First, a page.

On January 6, 2002, a previously unknown red variable star in the constellation Monoceros, now known as V838 Monocerotis, experienced a major outburst. The star, about 20,000 light years away, brightened to about a million times the luminosity of the Sun; at the time of maximum it was one of the most luminous stars in the Milky Way galaxy. The brightening was accompanied by the rapid expansion of the outer layers of the star. For a short time following the outburst, V838 Mon probably had one of the largest diameters of any known star.
Originally thought to be a typical nova eruption, it was soon realized that it was something completely different. The reason for the outburst is still uncertain, but a number of hypotheses have been put forward, including an eruption related to stellar death processes or a merger with a companion star or planet.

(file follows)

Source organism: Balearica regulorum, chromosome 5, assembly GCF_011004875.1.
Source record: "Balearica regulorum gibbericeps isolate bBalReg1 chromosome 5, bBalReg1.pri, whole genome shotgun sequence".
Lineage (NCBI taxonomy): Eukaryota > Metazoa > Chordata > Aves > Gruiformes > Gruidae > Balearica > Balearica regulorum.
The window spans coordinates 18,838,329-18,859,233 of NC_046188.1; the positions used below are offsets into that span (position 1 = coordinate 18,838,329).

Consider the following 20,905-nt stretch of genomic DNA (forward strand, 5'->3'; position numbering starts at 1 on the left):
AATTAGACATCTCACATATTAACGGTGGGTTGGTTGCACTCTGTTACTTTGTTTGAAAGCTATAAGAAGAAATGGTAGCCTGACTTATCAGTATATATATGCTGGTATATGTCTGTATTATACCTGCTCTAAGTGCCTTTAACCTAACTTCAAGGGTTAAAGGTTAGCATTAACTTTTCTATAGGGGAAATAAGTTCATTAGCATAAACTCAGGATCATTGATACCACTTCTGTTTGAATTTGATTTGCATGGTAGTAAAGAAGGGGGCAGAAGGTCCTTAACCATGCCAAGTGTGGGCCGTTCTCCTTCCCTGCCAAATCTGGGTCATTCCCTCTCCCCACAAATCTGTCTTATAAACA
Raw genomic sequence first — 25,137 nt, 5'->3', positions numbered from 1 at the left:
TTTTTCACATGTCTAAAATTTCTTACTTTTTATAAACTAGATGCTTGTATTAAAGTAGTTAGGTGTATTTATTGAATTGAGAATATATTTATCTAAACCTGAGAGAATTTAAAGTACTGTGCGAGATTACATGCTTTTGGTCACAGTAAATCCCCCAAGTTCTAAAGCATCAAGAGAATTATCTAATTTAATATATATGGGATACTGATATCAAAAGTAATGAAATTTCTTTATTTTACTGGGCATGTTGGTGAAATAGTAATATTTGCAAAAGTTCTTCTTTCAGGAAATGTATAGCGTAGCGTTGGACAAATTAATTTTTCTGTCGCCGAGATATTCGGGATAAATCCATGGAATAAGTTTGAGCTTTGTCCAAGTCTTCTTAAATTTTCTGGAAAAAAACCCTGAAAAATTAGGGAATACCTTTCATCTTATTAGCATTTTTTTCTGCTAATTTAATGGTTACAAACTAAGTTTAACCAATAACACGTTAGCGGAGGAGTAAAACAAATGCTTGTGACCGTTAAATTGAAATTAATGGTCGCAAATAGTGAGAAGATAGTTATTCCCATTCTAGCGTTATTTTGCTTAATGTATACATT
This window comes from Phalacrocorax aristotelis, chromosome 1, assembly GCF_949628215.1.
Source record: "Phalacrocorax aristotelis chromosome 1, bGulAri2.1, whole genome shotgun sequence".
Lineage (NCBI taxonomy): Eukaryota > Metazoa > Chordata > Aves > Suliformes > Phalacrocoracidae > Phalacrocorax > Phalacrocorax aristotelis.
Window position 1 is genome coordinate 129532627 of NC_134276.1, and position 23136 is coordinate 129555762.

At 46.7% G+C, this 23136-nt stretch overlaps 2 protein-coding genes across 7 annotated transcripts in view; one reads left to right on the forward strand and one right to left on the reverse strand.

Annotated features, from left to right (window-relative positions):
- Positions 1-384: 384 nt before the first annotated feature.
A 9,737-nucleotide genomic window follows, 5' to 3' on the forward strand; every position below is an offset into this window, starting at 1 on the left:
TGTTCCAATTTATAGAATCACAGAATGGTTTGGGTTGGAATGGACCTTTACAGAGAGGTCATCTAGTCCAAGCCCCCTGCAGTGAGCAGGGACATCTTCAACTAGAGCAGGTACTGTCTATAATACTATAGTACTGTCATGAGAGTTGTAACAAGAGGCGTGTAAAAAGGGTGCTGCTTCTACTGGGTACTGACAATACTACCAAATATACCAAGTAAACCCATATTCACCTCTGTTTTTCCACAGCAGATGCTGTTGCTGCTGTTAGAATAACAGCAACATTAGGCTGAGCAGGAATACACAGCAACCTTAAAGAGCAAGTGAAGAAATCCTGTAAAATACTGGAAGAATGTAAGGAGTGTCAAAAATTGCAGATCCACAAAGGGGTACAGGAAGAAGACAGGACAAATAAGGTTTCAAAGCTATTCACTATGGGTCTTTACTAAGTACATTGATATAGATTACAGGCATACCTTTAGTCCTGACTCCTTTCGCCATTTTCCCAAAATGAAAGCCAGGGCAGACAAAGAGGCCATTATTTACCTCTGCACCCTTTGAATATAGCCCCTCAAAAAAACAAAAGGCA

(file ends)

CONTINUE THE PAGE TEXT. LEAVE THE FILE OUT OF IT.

The remnant is evolving rapidly. As of 2009 it had increased in both temperature and luminosity but decreased in radius; the ejecta continues to expand.
A light echo is a phenomenon often observed when an object undergoes a relatively short duration, very luminous eruption. Analogous to an echo of sound, a light echo is produced when a sudden flash or burst of light is reflected off of interstellar matter, sometimes dust and gas produced by the erupting object itself. These echos. taking a longer path and arriving later than the light from the initial event, produces a vision of expanding rings around the site of the outburst.
This is a digital painting of V838 Mon that I just finished; it it based on an image taken by the Hubble Space Telescope on December 17, 2002.